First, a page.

could have been the rare look at Navy actions in the first year of the war, but
it is only a cursory history lesson and all of the islands are fictional. The plot interweaves the subplots, but only
the Torrey and Eddington characters really get satisfactory coverage. This is not surprising considering the star
power of Wayne and Douglas. Both are
fine in their roles. Wayne does not
stretch and plays Torrey as stoical and imperturbable. His romance with O’Neal is tepid, but
realistic. Douglas has more fun as the
caddish Eddington. You could see him
playing Torrey, but there is no way Wayne could (or would) have played
Eddington. Eddington gets to roller
coaster from alcoholic has-been to trusted adviser to rapist to kamikaze
redemption. Whereas, with Torrey, it’s
smooth sailing. There is a shallow
subplot involving a scheming politician/officer named Owynn (slimily played by
Patrick O’Neal) and his incompetent admiral/mentor, but it is dropped when
everyone realizes you don’t get the better of John Wayne.
The cast is minor league all-star. O’Neal is perfectly cast as Maggie. Tom Tryon plays the destroyer captain and has
a few romantic interludes with his wife played by Paula Prentiss. Although Wayne and Patricia O’Neal got along
well with each other (after a rocky time on “Operation Pacific”) and they both
liked working with the dictatorial director Preminger, Douglas had to get in Otto’s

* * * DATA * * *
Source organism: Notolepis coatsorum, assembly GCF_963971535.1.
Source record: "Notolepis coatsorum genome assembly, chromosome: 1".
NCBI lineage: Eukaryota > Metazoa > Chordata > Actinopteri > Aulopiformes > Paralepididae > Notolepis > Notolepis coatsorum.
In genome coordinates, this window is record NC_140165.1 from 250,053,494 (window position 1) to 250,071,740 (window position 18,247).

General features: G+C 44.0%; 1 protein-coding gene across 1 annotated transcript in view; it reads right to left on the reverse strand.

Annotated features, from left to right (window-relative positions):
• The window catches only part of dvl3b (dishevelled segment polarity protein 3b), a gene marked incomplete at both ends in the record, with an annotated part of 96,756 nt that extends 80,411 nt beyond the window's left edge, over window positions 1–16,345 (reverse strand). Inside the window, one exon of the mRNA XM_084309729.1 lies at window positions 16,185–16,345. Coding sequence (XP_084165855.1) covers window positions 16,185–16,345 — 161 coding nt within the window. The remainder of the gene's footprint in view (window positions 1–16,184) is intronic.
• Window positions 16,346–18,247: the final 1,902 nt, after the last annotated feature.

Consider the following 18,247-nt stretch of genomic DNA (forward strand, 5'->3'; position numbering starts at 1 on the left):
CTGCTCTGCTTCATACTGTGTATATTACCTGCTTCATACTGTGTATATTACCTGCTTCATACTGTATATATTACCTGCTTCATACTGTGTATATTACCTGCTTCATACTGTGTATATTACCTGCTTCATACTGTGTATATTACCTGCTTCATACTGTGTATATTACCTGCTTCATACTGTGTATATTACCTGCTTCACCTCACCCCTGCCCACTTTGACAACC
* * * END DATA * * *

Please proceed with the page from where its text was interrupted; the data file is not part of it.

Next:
face and counseled the much-maligned Tryon to do likewise. Unfortunately, Tryon (who had been tormented
during the filming of “The Cardinal”) refused to stand up for himself and it
got so bad that he retired from acting.
Henry Fonda warms up for his role in “Midway” by playing CINCPAC.
All the drama would be worth it if the combat paid
off, but it’s all saved for the finale (in a 2:45 movie). When Torrey and crew get sent to Gavabutu to
end the stalemate there, you expect some land combat, but instead it is all
about the plan and little about the execution.
The final naval battle probably wowed audiences in the 60’s (before
modern war films kicked in), but the models are obvious. Not a single Japanese soldier or sailor
appears in the movie. Bizarrely, little
effort is made to distinguish between the two fleets and you can’t tell who is
who. I have to give it credit for trying
to show the mayhem that can occur in a
surface battle in the Pacific.
Considering the odds Torrey faces, the outcome is realistic.
ALERT: How does it compare to the
book? Right off the bat, the movie gets
credit for improving on the title. After